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Koy Detmer

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Koy Detmer

Koy Detmer
Detmer before the Eagles' 2006–07 NFC Wild Card game
No. 10
Position: Quarterback
Personal information
Date of birth: (1973-07-05) July 5, 1973
Place of birth: San Antonio, Texas
Height: 6 ft 0 in (1.83 m)
Weight: 195 lb (88 kg)
Career information
High school: Mission (TX)
College: Colorado
NFL draft: 1997 / Round: 7 / Pick: 207
Career history
Career NFL statistics
TDINT: 10–14
Passing yards: 1,944
Passer rating: 61.2
Rushing attempts: 31
Rushing yards: 30
Rushing touchdowns: 1
Stats at

Koy Dennis Detmer (born July 5, 1973) is a retired American football quarterback. He was originally drafted by the Philadelphia Eagles in the seventh round of the 1997 NFL Draft. He played college football at Colorado. He is the younger brother of former NFL quarterback Ty Detmer, and son of coach Sonny Detmer.


  • Early years 1
  • College career 2
  • Professional career 3
  • Personal life 4
  • References 5
  • External links 6

Early years

Detmer played at Mission High School, in Mission, Texas. He led the Eagles to the 5A playoffs in 1990 and 1991. The 1990 team lost in the semifinals against eventual state champion Aldine Mustangs (54-21). With Detmer at quarterback, Mission High established a state record with 4,829 passing yards for a season in 1990.

College career

At Colorado, Detmer threw for 5,390 yards.[1] He also set a school record in passing for 40 touchdowns.[2]

Professional career

Up until his release in August 2006, Detmer had played his entire career in Philadelphia. He spent most of his career as a backup to quarterback Donovan McNabb and as the place-kick holder for David Akers.[2] His action as a starter was limited to five games in the 1998 season, one game in the 2002 season, with McNabb out with a broken ankle. Detmer played well going 18-26 with 227 yards and 3 total touchdowns (2 passing and 1 rushing). He dislocated his elbow in the 4th quarter of that game and was replaced by third string quarterback A. J. Feeley. Detmer healed enough to play in the final games of 2002, but head coach Andy Reid decided to stay with Feeley, who was having success . He also saw action in the 2004 season finale against Cincinnati, which the Eagles lost. Detmer was released after the Eagles signed former Eagle Feeley as their backup and moved punter Dirk Johnson into the role of kick holder. He was re-signed on January 2, 2007 by the Eagles to provide a third quarterback for the team's playoff push. He was also re-signed to be the kick holder for the Eagles.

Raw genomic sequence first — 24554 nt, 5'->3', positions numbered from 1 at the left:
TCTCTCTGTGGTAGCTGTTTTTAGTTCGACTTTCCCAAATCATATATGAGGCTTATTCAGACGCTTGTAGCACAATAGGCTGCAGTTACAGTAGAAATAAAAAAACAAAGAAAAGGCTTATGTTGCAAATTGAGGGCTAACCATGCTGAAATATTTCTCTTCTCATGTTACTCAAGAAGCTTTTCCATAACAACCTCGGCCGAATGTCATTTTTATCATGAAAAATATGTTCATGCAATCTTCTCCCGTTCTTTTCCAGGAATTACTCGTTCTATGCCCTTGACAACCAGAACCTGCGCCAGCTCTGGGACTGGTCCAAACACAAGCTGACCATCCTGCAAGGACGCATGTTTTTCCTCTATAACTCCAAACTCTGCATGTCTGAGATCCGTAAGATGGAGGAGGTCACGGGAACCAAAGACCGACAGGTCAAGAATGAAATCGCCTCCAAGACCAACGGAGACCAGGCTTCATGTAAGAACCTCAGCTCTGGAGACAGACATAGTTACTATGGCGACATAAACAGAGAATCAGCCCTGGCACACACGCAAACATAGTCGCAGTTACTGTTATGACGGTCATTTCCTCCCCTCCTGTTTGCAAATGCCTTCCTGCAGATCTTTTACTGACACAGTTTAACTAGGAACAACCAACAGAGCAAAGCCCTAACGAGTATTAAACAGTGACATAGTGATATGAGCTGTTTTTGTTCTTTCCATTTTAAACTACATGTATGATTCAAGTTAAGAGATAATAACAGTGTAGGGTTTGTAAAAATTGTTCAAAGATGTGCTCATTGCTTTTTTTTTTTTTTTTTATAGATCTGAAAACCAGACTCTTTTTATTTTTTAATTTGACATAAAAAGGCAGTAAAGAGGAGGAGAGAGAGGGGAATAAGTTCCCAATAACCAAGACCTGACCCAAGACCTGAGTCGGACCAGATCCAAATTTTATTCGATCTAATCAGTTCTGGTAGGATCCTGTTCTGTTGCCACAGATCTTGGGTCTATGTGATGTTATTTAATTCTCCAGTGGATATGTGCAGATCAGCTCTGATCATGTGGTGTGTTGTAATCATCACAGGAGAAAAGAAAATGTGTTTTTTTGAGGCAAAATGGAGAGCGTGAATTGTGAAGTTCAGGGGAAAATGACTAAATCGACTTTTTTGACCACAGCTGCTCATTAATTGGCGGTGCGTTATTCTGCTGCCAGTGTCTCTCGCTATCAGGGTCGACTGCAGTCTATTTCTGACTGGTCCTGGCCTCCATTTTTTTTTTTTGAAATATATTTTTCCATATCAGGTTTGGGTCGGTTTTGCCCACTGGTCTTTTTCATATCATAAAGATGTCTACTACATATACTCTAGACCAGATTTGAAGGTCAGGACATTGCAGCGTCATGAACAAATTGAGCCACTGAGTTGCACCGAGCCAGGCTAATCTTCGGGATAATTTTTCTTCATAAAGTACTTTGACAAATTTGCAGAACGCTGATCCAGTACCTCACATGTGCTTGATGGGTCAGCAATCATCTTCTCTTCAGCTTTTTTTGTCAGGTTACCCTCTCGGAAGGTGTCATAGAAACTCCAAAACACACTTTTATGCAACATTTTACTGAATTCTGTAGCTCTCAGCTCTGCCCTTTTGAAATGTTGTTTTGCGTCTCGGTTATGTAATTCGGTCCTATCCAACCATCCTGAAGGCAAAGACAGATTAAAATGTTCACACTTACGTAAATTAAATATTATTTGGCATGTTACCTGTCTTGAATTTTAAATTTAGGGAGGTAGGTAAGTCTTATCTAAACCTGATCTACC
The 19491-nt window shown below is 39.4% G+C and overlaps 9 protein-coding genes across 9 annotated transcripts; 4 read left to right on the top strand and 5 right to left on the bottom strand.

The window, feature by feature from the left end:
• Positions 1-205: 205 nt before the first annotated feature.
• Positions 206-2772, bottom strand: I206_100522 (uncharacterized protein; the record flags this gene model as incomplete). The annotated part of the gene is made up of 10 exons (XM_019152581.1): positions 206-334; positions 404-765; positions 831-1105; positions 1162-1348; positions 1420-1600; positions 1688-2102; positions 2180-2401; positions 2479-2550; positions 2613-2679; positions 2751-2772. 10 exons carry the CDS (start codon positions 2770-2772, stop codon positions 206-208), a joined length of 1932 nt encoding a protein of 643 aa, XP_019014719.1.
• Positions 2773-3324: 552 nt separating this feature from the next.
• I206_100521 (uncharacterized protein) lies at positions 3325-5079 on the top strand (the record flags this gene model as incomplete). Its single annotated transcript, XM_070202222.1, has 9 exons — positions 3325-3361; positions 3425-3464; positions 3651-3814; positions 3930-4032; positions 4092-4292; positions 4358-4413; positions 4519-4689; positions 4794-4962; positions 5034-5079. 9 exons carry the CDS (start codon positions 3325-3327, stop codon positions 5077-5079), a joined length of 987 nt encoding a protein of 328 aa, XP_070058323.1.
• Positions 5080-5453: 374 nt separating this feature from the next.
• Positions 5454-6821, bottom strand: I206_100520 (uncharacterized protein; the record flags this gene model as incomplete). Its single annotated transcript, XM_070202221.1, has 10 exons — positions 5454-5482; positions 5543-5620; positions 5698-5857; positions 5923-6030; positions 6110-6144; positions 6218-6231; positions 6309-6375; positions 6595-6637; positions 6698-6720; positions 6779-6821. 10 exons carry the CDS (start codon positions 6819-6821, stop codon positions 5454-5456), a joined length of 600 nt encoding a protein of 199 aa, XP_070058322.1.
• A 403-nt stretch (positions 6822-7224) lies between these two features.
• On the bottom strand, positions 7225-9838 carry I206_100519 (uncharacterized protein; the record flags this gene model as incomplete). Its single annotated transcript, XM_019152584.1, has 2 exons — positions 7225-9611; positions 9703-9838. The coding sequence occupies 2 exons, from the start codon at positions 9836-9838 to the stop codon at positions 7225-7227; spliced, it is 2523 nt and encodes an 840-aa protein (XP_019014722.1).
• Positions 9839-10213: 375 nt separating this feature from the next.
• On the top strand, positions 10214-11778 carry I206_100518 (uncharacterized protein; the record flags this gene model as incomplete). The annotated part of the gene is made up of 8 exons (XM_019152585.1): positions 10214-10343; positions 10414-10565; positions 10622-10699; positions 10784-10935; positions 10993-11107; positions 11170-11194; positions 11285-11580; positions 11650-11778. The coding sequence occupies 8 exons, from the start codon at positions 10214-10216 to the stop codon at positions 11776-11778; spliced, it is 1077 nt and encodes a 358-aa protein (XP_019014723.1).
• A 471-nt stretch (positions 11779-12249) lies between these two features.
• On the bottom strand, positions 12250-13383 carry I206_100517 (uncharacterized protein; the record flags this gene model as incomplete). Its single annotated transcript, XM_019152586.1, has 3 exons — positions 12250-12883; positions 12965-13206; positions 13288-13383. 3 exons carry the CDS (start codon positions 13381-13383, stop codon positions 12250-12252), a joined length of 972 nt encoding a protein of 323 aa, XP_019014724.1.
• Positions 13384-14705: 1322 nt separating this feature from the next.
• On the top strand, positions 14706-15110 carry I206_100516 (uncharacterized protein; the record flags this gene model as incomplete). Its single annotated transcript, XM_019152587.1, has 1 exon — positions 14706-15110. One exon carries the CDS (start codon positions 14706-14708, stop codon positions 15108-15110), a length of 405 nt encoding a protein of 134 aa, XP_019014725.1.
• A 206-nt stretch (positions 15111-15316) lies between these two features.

Detmer had his NFL career extended for a few days by signing with the Minnesota Vikings on November 6, 2007. The Vikings needed a second quarterback behind Brooks Bollinger while Tarvaris Jackson and Kelly Holcomb recovered from injuries. Detmer was reunited with Vikings Head Coach Brad Childress who previously was with the Eagles as the Offensive Coordinator. Detmer's stint with the Vikings was his first professional experience not in an Eagle uniform.[3] The Vikings released Detmer on November 10, 2007, apparently because Holcomb had recovered sufficiently to play.[4]

In 103 NFL games, Detmer has a career passer rating of 61.2 with ten career touchdowns and 14 interceptions thrown.[5]

Personal life

Detmer is currently a coach on the Somerset High School (Somerset, Texas) staff under his father, Head Coach, Hubert 'Sonny' Detmer. He also coached his son, Koy Detmer Jr., at Somerset. His son committed to Ty's alma mater, Brigham Young University, as a walk-quarterback for the 2015 season. [6]


  1. ^
  2. ^ a b "Koy Detmer". Philadelphia Eagles. Archived from the original on June 23, 2007. Retrieved October 27, 2013. 
  3. ^ Seifert, Kevin (November 7, 2007). "Vikings send rescue call to Detmer". Minneapolis Star Tribune. Archived from the original on October 11, 2008. 
  4. ^ Seifert, Kevin (November 13, 2007). "Vikings: Detmer was a costly insurance policy". Minneapolis Star Tribune. Retrieved October 27, 2013. 
  5. ^ ESPN player page
  6. ^ "BYU football recruiting: 2015 QB Koy Detmer Jr. officially chooses to walk on at BYU". 

External links

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